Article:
A commendable guide for finding meaning after considering suicide—from the heart of a survivor.

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DESTINED TO LIVE, DESPITE ME

BIBLICAL TRUTHS FOR SUICIDE SURVIVORS

A suicide survivor shares her conviction that the Christian faith can overcome a suicidal past.

As a pregnant 14-year-old, Shanks felt she had nowhere to turn and attempted to end her life—but she survived. The ensuing kindness of her sister and of an older Christian woman who took her in led Shanks to realize that life was worth living. Looking back on her ordeal nearly three decades later, Shanks credits God for saving her life, changing her direction and sustaining her through the years. This book is an attempt to share her sense of hope and joy in the wake of near-tragedy. Shanks’ intended audience is suicide survivors—those who have attempted suicide and those who have considered it—and she addresses them from the heart. Chapter headings are drawn from Shanks’ suicidal thoughts, such as “No one truly cares about me!” and “Life is too hard, and suicide is my only escape!” Working from each of these desperate mindsets, Shanks discusses what brings a person to such a point and then provides a Christian answer to the problem, drawing extensively upon scripture. Shanks’ work is, in many ways, an evangelical primer on the Christian faith for the unbeliever or new believer, including an explanation of the Trinity, the basics of salvation theology and an exposition on the importance and role of scripture. The book’s trajectory shows readers that, through faith, they can make sense of, and rebuild, their lives. Some readers may be taken aback by the unapologetically evangelical tenor of the book, while others will be drawn to it through the sincerity of the author. Shanks is completely committed to her faith and to presenting Christianity to the reader in an evangelical manner. Though often unpolished, her writing is accessible and genuine in tenor.

A commendable guide for finding meaning after considering suicide—from the heart of a survivor.

Pub Date: June 14, 2010

ISBN: 978-0578054681

Page Count: 141

Publisher: Anchor Distributors

Review Posted Online: May 17, 2011

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Analyzing his craft, a careful craftsman urges with Thoreauvian conviction that writers should simplify, simplify, simplify.

SEVERAL SHORT SENTENCES ABOUT WRITING

New York Times columnist and editorial board member delivers a slim book for aspiring writers, offering saws and sense, wisdom and waggery, biases and biting sarcasm.

Klinkenborg (Timothy; or, Notes of an Abject Reptile, 2006), who’s taught for decades, endeavors to keep things simple in his prose, and he urges other writers to do the same. (Note: He despises abuses of the word as, as he continually reminds readers.) In the early sections, the author ignores traditional paragraphing so that the text resembles a long free-verse poem. He urges readers to use short, clear sentences and to make sure each one is healthy before moving on; notes that it’s acceptable to start sentences with and and but; sees benefits in diagramming sentences; stresses that all writing is revision; periodically blasts the formulaic writing that many (most?) students learn in school; argues that knowing where you’re headed before you begin might be good for a vacation, but not for a piece of writing; and believes that writers must trust readers more, and trust themselves. Most of Klinkenborg’s advice is neither radical nor especially profound (“Turn to the poets. / Learn from them”), and the text suffers from a corrosive fallacy: that if his strategies work for him they will work for all. The final fifth of the text includes some passages from writers he admires (McPhee, Oates, Cheever) and some of his students’ awkward sentences, which he treats analytically but sometimes with a surprising sarcasm that veers near meanness. He includes examples of students’ dangling modifiers, malapropisms, errors of pronoun agreement, wordiness and other mistakes.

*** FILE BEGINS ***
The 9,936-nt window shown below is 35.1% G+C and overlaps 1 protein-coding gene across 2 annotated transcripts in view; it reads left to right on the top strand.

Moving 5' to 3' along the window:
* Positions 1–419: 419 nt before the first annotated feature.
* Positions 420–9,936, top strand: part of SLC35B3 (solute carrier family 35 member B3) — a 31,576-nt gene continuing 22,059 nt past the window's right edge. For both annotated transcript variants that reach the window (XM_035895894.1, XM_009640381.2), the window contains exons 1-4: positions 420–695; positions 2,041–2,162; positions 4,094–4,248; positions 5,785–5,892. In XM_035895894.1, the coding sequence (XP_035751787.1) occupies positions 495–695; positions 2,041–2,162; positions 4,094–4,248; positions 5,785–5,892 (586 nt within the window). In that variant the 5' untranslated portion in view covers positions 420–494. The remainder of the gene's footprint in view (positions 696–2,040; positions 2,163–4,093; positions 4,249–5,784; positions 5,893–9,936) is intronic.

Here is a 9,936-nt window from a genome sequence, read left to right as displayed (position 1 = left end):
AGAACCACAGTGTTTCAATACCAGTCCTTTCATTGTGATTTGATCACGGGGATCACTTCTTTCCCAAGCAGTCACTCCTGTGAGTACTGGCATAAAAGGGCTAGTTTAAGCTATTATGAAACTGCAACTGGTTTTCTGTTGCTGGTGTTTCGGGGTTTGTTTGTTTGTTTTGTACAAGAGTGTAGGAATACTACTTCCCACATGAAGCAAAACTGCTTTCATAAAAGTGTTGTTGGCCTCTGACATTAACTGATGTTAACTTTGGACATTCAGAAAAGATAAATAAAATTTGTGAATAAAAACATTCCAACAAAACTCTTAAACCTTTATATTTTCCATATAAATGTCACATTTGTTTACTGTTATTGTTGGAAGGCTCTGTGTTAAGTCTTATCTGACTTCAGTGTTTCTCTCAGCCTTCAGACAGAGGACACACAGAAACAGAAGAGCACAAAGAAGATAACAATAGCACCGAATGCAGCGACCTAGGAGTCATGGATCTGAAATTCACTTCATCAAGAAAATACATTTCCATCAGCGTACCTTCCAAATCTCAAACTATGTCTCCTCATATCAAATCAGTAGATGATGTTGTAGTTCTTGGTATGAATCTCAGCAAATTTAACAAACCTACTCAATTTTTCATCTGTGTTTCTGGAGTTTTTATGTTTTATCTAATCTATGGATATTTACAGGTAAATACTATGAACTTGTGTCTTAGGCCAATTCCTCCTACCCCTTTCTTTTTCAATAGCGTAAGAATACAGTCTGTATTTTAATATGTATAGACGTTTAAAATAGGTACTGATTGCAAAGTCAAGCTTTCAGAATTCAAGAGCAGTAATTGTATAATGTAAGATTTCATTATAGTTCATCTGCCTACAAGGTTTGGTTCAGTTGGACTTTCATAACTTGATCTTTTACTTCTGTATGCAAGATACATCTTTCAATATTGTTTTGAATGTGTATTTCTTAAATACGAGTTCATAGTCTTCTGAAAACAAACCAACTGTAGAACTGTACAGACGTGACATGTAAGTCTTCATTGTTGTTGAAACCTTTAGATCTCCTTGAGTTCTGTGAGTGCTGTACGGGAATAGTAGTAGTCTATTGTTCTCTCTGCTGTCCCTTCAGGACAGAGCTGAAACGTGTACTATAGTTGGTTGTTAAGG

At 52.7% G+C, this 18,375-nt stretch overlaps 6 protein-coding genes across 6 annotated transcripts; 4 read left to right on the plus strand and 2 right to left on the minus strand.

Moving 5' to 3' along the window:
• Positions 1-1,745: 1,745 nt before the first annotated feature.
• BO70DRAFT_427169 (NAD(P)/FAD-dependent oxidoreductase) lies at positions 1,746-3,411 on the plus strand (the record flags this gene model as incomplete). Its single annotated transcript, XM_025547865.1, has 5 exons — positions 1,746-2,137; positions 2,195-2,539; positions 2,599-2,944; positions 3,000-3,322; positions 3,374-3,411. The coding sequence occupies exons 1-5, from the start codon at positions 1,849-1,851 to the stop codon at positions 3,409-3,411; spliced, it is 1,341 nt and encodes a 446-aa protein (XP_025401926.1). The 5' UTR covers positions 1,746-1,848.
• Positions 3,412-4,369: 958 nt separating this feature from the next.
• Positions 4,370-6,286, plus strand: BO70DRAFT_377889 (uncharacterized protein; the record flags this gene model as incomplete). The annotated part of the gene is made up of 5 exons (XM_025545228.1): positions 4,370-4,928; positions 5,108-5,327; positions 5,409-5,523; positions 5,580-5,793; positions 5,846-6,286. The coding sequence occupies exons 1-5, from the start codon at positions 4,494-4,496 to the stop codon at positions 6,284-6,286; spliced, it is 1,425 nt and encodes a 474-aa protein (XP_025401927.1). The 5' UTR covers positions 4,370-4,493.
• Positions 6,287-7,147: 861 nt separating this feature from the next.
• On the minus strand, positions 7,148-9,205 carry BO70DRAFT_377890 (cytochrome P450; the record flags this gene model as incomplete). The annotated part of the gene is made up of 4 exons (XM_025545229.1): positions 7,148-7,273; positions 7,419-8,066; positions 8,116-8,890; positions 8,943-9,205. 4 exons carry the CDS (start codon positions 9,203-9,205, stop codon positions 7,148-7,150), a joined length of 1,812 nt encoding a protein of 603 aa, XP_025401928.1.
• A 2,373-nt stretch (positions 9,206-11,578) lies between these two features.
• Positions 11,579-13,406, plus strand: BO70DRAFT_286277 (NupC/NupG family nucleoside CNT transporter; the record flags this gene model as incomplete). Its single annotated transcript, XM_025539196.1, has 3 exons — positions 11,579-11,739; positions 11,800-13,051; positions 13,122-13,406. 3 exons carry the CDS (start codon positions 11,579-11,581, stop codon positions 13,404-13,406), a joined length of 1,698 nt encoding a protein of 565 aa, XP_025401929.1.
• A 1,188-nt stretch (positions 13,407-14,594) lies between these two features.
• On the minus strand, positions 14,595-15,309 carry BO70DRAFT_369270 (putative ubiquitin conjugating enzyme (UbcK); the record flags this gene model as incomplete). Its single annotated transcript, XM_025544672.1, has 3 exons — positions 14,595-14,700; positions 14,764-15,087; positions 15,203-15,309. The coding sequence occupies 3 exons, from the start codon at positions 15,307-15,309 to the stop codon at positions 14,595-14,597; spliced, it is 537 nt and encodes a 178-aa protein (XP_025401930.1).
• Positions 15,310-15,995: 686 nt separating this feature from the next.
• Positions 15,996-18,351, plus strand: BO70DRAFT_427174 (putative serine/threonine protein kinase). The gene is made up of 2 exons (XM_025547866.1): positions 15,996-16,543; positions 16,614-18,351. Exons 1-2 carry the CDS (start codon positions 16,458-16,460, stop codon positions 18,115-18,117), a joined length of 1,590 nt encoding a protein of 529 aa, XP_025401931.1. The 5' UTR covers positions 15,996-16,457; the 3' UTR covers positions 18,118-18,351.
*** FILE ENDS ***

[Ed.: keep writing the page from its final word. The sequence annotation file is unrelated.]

Analyzing his craft, a careful craftsman urges with Thoreauvian conviction that writers should simplify, simplify, simplify.

Pub Date: Aug. 7, 2012

ISBN: 978-0-307-26634-7

Page Count: 224

Publisher: Knopf

Review Posted Online: May 14, 2012

Kirkus Reviews Issue: June 15, 2012

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Stricter than, say, Bergen Evans or W3 ("disinterested" means impartial — period), Strunk is in the last analysis...

THE ELEMENTS OF STYLE

50TH ANNIVERSARY EDITION

Privately published by Strunk of Cornell in 1918 and revised by his student E. B. White in 1959, that "little book" is back again with more White updatings.

Stricter than, say, Bergen Evans or W3 ("disinterested" means impartial — period), Strunk is in the last analysis (whoops — "A bankrupt expression") a unique guide (which means "without like or equal").

Pub Date: May 15, 1972

ISBN: 0205632645

Page Count: 105

Publisher: Macmillan

Review Posted Online: Oct. 28, 2011

Kirkus Reviews Issue: May 1, 1972

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